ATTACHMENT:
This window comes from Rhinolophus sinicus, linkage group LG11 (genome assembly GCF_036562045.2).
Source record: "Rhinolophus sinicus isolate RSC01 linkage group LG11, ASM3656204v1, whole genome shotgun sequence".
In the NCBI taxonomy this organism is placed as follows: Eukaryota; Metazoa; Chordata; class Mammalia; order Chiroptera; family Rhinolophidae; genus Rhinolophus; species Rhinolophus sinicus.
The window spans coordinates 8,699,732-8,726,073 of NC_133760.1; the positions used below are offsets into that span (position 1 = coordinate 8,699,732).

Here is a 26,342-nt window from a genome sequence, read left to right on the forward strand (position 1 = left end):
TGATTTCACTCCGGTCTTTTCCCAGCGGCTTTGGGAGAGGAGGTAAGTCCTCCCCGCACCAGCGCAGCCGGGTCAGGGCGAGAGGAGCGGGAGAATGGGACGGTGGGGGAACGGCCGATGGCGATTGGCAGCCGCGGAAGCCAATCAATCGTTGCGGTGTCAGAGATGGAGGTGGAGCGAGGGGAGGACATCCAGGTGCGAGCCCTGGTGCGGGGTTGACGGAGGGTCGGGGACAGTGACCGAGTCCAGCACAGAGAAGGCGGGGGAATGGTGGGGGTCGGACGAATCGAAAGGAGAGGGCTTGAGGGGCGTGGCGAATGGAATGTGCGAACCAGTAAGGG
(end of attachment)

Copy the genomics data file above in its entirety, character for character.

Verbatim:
This window comes from Rhinolophus sinicus, linkage group LG11 (genome assembly GCF_036562045.2).
Source record: "Rhinolophus sinicus isolate RSC01 linkage group LG11, ASM3656204v1, whole genome shotgun sequence".
In the NCBI taxonomy this organism is placed as follows: Eukaryota; Metazoa; Chordata; class Mammalia; order Chiroptera; family Rhinolophidae; genus Rhinolophus; species Rhinolophus sinicus.
The window spans coordinates 8,699,732-8,726,073 of NC_133760.1; the positions used below are offsets into that span (position 1 = coordinate 8,699,732).

Here is a 26,342-nt window from a genome sequence, read left to right on the forward strand (position 1 = left end):
TGATTTCACTCCGGTCTTTTCCCAGCGGCTTTGGGAGAGGAGGTAAGTCCTCCCCGCACCAGCGCAGCCGGGTCAGGGCGAGAGGAGCGGGAGAATGGGACGGTGGGGGAACGGCCGATGGCGATTGGCAGCCGCGGAAGCCAATCAATCGTTGCGGTGTCAGAGATGGAGGTGGAGCGAGGGGAGGACATCCAGGTGCGAGCCCTGGTGCGGGGTTGACGGAGGGTCGGGGACAGTGACCGAGTCCAGCACAGAGAAGGCGGGGGAATGGTGGGGGTCGGACGAATCGAAAGGAGAGGGCTTGAGGGGCGTGGCGAATGGAATGTGCGAACCAGTAAGGG